So, who cares? Well, I guess it depends on who you are. Most people on the left have been trying to communicate some variation of these ideas for quite a long time now, with very little success. The prominent left’s reaction to Brand’s interview with Paxton is a testament to how fractured and divisive the left has become – and an object lesson in what some lefties do with their access to the media. Of course, some of this is airing dirty laundry, but now is as good a time as any if a certain faction of what’s left of the left wants to be on board for any actual popular resistance, let alone “lead” it.

Mark Fisher discusses these issues and how Russell Brand matters in his article, “Exiting The Vampire Castle.”

On December 5th, 2013, Doug Henwood interviewed Fisher for his radio show and podcast Behind the News. Though there is a bit of academic language thrown around, I think he does a nice job of summing up the way I would. Essentially, he supports what Brand is doing in the media, rejects divisive “indentitarianism,” calls for putting class firmly in the center of left discourse, and for getting back to practicing solidarity and common cause.

I want to end here, but because we are where we are, it seems more of a whimper than a bang. These calls have been made before (though I sense more energy building behind the critique of identity politics). The truth is, we have to call out even those calls, because after a certain point, talk and theorizing will beget even more talk and theorizing if that is the bulk of left “action.” I am not diminishing the need for those things; in fact, acting and theorizing are not mutually exclusive – but we will eventually have to do the hard organizing work they did generations ago, because about half of us will have very few other options. This isn’t a static situation by any means. There will be another manufactured crisis. It will be worse than the last one. The same corporations will be responsible.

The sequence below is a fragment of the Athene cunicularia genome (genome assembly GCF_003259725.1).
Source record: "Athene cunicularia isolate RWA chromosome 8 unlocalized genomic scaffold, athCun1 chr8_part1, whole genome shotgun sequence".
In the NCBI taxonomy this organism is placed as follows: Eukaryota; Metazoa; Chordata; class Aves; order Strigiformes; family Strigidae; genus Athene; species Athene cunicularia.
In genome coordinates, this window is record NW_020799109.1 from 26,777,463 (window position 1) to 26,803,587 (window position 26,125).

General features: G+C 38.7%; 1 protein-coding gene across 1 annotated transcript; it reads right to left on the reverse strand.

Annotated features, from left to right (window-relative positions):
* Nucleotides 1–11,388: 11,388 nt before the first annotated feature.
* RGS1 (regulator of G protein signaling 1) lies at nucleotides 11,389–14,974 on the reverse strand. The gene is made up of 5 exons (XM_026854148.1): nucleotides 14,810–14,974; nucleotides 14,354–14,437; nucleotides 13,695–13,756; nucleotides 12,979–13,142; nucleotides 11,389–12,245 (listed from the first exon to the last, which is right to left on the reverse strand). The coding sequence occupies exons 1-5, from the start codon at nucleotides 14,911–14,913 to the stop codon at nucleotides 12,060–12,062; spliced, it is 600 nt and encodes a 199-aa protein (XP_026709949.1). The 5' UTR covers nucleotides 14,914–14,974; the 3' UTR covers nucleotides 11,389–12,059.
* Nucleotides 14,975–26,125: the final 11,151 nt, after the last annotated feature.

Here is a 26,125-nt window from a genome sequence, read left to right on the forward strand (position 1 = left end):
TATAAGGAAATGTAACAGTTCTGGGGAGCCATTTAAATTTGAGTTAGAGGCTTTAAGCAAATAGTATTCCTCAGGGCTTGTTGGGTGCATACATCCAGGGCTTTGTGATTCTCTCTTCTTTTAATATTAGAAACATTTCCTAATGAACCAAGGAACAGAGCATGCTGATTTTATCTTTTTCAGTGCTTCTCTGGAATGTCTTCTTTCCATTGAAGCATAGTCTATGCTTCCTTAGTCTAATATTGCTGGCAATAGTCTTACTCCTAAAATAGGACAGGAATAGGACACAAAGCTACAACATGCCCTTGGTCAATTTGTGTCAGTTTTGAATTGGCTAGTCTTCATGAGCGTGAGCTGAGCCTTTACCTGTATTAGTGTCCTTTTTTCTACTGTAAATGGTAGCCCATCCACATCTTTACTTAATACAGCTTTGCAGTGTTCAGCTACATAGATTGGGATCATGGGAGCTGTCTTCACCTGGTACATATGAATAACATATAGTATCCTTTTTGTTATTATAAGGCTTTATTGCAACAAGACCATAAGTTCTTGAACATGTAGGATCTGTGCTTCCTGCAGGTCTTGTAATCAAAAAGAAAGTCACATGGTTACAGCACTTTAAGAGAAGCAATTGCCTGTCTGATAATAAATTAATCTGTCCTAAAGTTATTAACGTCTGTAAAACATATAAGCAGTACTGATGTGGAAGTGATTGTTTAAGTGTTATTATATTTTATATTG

The elite have embraced Neoliberalism and are using a series of policies based on that economic philosophy to organize the entire world in their image. It is a world where everything is commodified, i.e., made into something that can be bought or sold, where everything owned by the public and everything for the public good is privatized and only exists to generate profit, where no one has privacy and everyone is a number.

While capitalists of the past may have had visions of world domination, it would be difficult even for them to conceive of how much capital has been consolidated and what those capitalists (yes, mostly in the form of corporations) have been able to do with that capital. They are utilizing a neoliberal agenda that enacts and enforces laws using politicians and global organizations to reorganize the very structure of our lives. From food and water to oil and jobs, from education to housing, our lives are being reshaped by global capital. This is the threat. This is what is happening before our eyes. They have more power and wealth than has ever existed in history and they are using it on people in the same way all over the world.

In the end, this may turn out to be their greatest weakness. If exploited and oppressed people understand the same thing being done to them is being done to their brothers and sisters around the world, they can begin to talk. When they talk, they can begin to organize, and then together we can fight the corporate power that exists only to exploit for profit. A worldwide class war perpetrated against working people demands worldwide solidarity and organizing.

Unions like the IWW with international aspirations never really achieved their goals. Now, the consolidation of capital by a relative few corporations and individuals using the same set of policies all over the world may have created the conditions for the first actual worldwide movement of people to come together and with one voice say, “basta!”